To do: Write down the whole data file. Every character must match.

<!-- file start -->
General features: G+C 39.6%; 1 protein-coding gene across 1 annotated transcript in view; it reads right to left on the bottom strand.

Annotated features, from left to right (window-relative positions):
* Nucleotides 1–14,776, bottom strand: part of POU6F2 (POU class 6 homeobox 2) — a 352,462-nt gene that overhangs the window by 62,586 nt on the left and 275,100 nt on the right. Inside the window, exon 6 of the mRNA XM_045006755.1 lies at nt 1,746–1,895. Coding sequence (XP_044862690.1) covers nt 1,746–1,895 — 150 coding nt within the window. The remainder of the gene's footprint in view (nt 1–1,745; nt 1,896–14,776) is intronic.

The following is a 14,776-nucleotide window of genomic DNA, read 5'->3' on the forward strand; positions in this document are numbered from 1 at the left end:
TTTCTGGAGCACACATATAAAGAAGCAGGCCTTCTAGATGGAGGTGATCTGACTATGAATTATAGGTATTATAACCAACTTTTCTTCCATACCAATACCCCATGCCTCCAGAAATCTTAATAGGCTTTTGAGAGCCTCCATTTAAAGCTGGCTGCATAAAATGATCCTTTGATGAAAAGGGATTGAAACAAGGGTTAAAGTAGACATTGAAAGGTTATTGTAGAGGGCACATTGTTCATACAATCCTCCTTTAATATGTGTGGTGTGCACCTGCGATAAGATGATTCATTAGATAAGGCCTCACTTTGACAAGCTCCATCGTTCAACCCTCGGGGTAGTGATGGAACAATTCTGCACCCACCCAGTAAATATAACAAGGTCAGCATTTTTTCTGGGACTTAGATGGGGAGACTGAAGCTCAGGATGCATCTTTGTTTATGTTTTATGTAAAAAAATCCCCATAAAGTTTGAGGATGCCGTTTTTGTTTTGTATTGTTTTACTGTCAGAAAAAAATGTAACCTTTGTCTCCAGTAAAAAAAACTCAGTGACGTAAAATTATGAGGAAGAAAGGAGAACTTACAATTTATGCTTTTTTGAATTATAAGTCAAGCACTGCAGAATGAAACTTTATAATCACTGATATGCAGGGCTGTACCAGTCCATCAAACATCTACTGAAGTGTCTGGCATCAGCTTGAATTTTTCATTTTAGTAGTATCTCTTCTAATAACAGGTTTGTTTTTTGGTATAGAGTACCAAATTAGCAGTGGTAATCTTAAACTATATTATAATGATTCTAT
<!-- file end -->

General features: G+C 39.6%; 1 protein-coding gene across 1 annotated transcript in view; it reads right to left on the bottom strand.

Annotated features, from left to right (window-relative positions):
* Nucleotides 1–14,776, bottom strand: part of POU6F2 (POU class 6 homeobox 2) — a 352,462-nt gene that overhangs the window by 62,586 nt on the left and 275,100 nt on the right. Inside the window, exon 6 of the mRNA XM_045006755.1 lies at nt 1,746–1,895. Coding sequence (XP_044862690.1) covers nt 1,746–1,895 — 150 coding nt within the window. The remainder of the gene's footprint in view (nt 1–1,745; nt 1,896–14,776) is intronic.

The following is a 14,776-nucleotide window of genomic DNA, read 5'->3' on the forward strand; positions in this document are numbered from 1 at the left end:
TTTCTGGAGCACACATATAAAGAAGCAGGCCTTCTAGATGGAGGTGATCTGACTATGAATTATAGGTATTATAACCAACTTTTCTTCCATACCAATACCCCATGCCTCCAGAAATCTTAATAGGCTTTTGAGAGCCTCCATTTAAAGCTGGCTGCATAAAATGATCCTTTGATGAAAAGGGATTGAAACAAGGGTTAAAGTAGACATTGAAAGGTTATTGTAGAGGGCACATTGTTCATACAATCCTCCTTTAATATGTGTGGTGTGCACCTGCGATAAGATGATTCATTAGATAAGGCCTCACTTTGACAAGCTCCATCGTTCAACCCTCGGGGTAGTGATGGAACAATTCTGCACCCACCCAGTAAATATAACAAGGTCAGCATTTTTTCTGGGACTTAGATGGGGAGACTGAAGCTCAGGATGCATCTTTGTTTATGTTTTATGTAAAAAAATCCCCATAAAGTTTGAGGATGCCGTTTTTGTTTTGTATTGTTTTACTGTCAGAAAAAAATGTAACCTTTGTCTCCAGTAAAAAAAACTCAGTGACGTAAAATTATGAGGAAGAAAGGAGAACTTACAATTTATGCTTTTTTGAATTATAAGTCAAGCACTGCAGAATGAAACTTTATAATCACTGATATGCAGGGCTGTACCAGTCCATCAAACATCTACTGAAGTGTCTGGCATCAGCTTGAATTTTTCATTTTAGTAGTATCTCTTCTAATAACAGGTTTGTTTTTTGGTATAGAGTACCAAATTAGCAGTGGTAATCTTAAACTATATTATAATGATTCTAT